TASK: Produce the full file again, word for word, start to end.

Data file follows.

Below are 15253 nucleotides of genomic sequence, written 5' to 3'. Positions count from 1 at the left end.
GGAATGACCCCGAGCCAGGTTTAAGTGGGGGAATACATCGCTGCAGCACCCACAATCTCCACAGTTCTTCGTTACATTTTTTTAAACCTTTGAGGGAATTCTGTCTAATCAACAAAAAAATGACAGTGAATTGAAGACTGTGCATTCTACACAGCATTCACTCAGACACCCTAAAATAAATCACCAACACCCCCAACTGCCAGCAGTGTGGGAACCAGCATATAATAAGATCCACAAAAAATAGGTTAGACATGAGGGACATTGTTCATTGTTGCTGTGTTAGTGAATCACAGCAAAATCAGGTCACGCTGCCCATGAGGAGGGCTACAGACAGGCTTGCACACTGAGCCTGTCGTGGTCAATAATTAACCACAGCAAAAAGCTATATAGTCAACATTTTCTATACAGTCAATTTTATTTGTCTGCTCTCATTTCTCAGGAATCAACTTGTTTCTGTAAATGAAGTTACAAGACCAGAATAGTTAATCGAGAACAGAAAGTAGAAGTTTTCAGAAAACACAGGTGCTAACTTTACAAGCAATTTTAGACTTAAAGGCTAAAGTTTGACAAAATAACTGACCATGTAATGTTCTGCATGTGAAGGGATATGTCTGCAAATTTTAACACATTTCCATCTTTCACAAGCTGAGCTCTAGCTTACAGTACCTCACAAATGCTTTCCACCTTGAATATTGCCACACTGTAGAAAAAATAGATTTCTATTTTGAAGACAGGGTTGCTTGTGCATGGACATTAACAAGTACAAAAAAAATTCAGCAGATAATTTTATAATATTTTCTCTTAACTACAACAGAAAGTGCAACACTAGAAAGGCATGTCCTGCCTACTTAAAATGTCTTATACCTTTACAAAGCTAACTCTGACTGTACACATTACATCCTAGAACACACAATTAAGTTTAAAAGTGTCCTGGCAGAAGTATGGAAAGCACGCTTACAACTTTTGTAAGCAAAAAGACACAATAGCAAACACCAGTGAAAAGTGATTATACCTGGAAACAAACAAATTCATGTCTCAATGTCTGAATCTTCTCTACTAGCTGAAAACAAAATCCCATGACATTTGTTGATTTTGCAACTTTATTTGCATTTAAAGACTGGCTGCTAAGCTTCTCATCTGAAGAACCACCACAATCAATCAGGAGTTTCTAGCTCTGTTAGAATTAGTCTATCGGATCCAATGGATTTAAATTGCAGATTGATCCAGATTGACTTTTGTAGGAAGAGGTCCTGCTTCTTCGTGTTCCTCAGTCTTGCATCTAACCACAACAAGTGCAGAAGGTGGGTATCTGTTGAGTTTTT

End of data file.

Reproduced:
Below are 15253 nucleotides of genomic sequence, written 5' to 3'. Positions count from 1 at the left end.
GGAATGACCCCGAGCCAGGTTTAAGTGGGGGAATACATCGCTGCAGCACCCACAATCTCCACAGTTCTTCGTTACATTTTTTTAAACCTTTGAGGGAATTCTGTCTAATCAACAAAAAAATGACAGTGAATTGAAGACTGTGCATTCTACACAGCATTCACTCAGACACCCTAAAATAAATCACCAACACCCCCAACTGCCAGCAGTGTGGGAACCAGCATATAATAAGATCCACAAAAAATAGGTTAGACATGAGGGACATTGTTCATTGTTGCTGTGTTAGTGAATCACAGCAAAATCAGGTCACGCTGCCCATGAGGAGGGCTACAGACAGGCTTGCACACTGAGCCTGTCGTGGTCAATAATTAACCACAGCAAAAAGCTATATAGTCAACATTTTCTATACAGTCAATTTTATTTGTCTGCTCTCATTTCTCAGGAATCAACTTGTTTCTGTAAATGAAGTTACAAGACCAGAATAGTTAATCGAGAACAGAAAGTAGAAGTTTTCAGAAAACACAGGTGCTAACTTTACAAGCAATTTTAGACTTAAAGGCTAAAGTTTGACAAAATAACTGACCATGTAATGTTCTGCATGTGAAGGGATATGTCTGCAAATTTTAACACATTTCCATCTTTCACAAGCTGAGCTCTAGCTTACAGTACCTCACAAATGCTTTCCACCTTGAATATTGCCACACTGTAGAAAAAATAGATTTCTATTTTGAAGACAGGGTTGCTTGTGCATGGACATTAACAAGTACAAAAAAAATTCAGCAGATAATTTTATAATATTTTCTCTTAACTACAACAGAAAGTGCAACACTAGAAAGGCATGTCCTGCCTACTTAAAATGTCTTATACCTTTACAAAGCTAACTCTGACTGTACACATTACATCCTAGAACACACAATTAAGTTTAAAAGTGTCCTGGCAGAAGTATGGAAAGCACGCTTACAACTTTTGTAAGCAAAAAGACACAATAGCAAACACCAGTGAAAAGTGATTATACCTGGAAACAAACAAATTCATGTCTCAATGTCTGAATCTTCTCTACTAGCTGAAAACAAAATCCCATGACATTTGTTGATTTTGCAACTTTATTTGCATTTAAAGACTGGCTGCTAAGCTTCTCATCTGAAGAACCACCACAATCAATCAGGAGTTTCTAGCTCTGTTAGAATTAGTCTATCGGATCCAATGGATTTAAATTGCAGATTGATCCAGATTGACTTTTGTAGGAAGAGGTCCTGCTTCTTCGTGTTCCTCAGTCTTGCATCTAACCACAACAAGTGCAGAAGGTGGGTATCTGTTGAGTTTTT